I also found the alchemy aspect of this version to be simpler and easier to deal with. As Geralt travels through the world he collects herbs and other materials necessary to create potions, enhancements, and weapons. The world is abundant with these things, so it’s really just a simple matter of searching around for the materials. To create items Geralt must know the recipe or method. If a recipe is unknown, he needs to learn it, either by purchasing, finding, stealing it, or being taught by someone who knows it. Once a recipe is known, Geralt can either create a potion when in meditation, or have a vendor create an item for him.

Use of Geralt’s magical abilities is a bit easier in this version as well. One aspect is always available in a quick slot, and it is a simple matter to change the sign that is in the quick slot. Only a couple of the magical aspects are touched upon in the tutorial. I suggest reading the manual to learn about the other ones. The game provides some basic information about a magical or other ability the first time its use becomes necessary. This information is transferred to a journal for later reading, if needed.

Meditation is accessed to both create or drink potions, change items in quick clots, enhance abilities after leveling, and to move time along. Meditation can be accessed just about anytime and it turned on using a simple keyboard command. Once in meditation, one can select the aspect needed to be used and go into that area. Gameplay stops once one is in meditation, however, time will march onward. If you need to pass time, it is easy to move a dial to whatever time is needed, then instantly wake up at that time.

The Witcher 2 actually takes time of day and the passage of time into account. There are quests to meet with a person at a certain time of day, or events that won’t take place until some time passes, and so forth. While many game remain completely oblivious to time, The Witcher 2 makes good use of it. You can also miss an opportunity to do something if you don’t happen to be in the right place at the right time. I played the first chapter twice and had some different experiences each time.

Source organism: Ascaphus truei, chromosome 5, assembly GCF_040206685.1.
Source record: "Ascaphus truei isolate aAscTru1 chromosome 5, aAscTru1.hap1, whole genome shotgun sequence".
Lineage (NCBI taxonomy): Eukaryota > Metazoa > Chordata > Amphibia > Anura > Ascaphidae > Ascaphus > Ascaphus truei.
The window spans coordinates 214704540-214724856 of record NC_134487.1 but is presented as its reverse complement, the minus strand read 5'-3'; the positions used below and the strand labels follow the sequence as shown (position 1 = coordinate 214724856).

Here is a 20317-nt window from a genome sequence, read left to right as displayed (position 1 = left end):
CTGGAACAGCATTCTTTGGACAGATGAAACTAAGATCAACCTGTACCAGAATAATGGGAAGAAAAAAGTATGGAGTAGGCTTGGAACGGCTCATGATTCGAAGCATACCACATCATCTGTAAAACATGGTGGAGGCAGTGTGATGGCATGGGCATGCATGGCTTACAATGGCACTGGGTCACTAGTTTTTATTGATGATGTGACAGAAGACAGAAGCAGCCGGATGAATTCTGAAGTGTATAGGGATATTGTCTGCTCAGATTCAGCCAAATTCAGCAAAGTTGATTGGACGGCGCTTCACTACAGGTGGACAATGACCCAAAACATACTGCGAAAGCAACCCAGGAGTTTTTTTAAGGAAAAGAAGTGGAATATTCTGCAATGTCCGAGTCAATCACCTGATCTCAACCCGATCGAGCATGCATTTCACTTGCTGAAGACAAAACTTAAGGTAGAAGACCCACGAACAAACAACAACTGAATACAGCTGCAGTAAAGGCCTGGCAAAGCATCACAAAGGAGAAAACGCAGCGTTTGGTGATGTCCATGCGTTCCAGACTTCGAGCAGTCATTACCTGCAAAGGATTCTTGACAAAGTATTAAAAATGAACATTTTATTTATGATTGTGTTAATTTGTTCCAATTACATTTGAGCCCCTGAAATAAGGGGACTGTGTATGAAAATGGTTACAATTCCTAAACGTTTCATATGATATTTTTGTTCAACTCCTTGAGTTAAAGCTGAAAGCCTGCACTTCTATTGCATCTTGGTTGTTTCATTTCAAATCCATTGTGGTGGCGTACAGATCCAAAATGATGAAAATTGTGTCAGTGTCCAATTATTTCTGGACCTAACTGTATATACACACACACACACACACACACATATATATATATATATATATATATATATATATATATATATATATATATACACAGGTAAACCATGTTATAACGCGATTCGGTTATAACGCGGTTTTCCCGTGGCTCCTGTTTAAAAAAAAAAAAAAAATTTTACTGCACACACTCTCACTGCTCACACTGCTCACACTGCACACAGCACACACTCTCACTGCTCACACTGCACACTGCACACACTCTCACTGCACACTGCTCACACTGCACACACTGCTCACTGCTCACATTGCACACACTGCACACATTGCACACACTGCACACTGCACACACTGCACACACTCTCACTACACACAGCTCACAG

As in the previous version of this game, Geralt has a serious case of amnesia. Though he has recovered some of his memories (in the previous game), much is still missing. This loss of memory means that Geralt needs to “re-learn” much, creating an important learning aspect of the game. Geralt needs find information about many objects, monsters, and people before he can do something to or with them. For instance, to complete quests to defeat certain monsters, you will need to find (or buy) a reference book that provides Geralt with necessary information. There are several recipes he has kept from the previous version, but he will need to learn others necessary for the quests in this game. This is true of other enhancements and mutagens (modifications that add abilities to Geralt). Geralt can find this information in the form of books. These books can be purchased from vendors or found through searching the spaces of the town.

This leads to a rather odd feeling aspect of the gaming world. Geralt can just wander about, searching through various places, shops, and homes taking whatever he finds. NPCs generally won’t give any resistance, although they may make some rude comments. With a game as realistic as The Witcher 2, it feels odd simply rifling through some person’s home without starting a fight or at least getting thrown out!

This searching (or stealing) is different from another aspect of the game in which Geralt needs to use stealth mode to sneak into areas to gain information and/or equipment. In these situations, you can sneak, silence guards (the ‘ole smack to the head), and use special abilities to listen to conversations nearby. Success or failure when in these sequences can change how the game plays.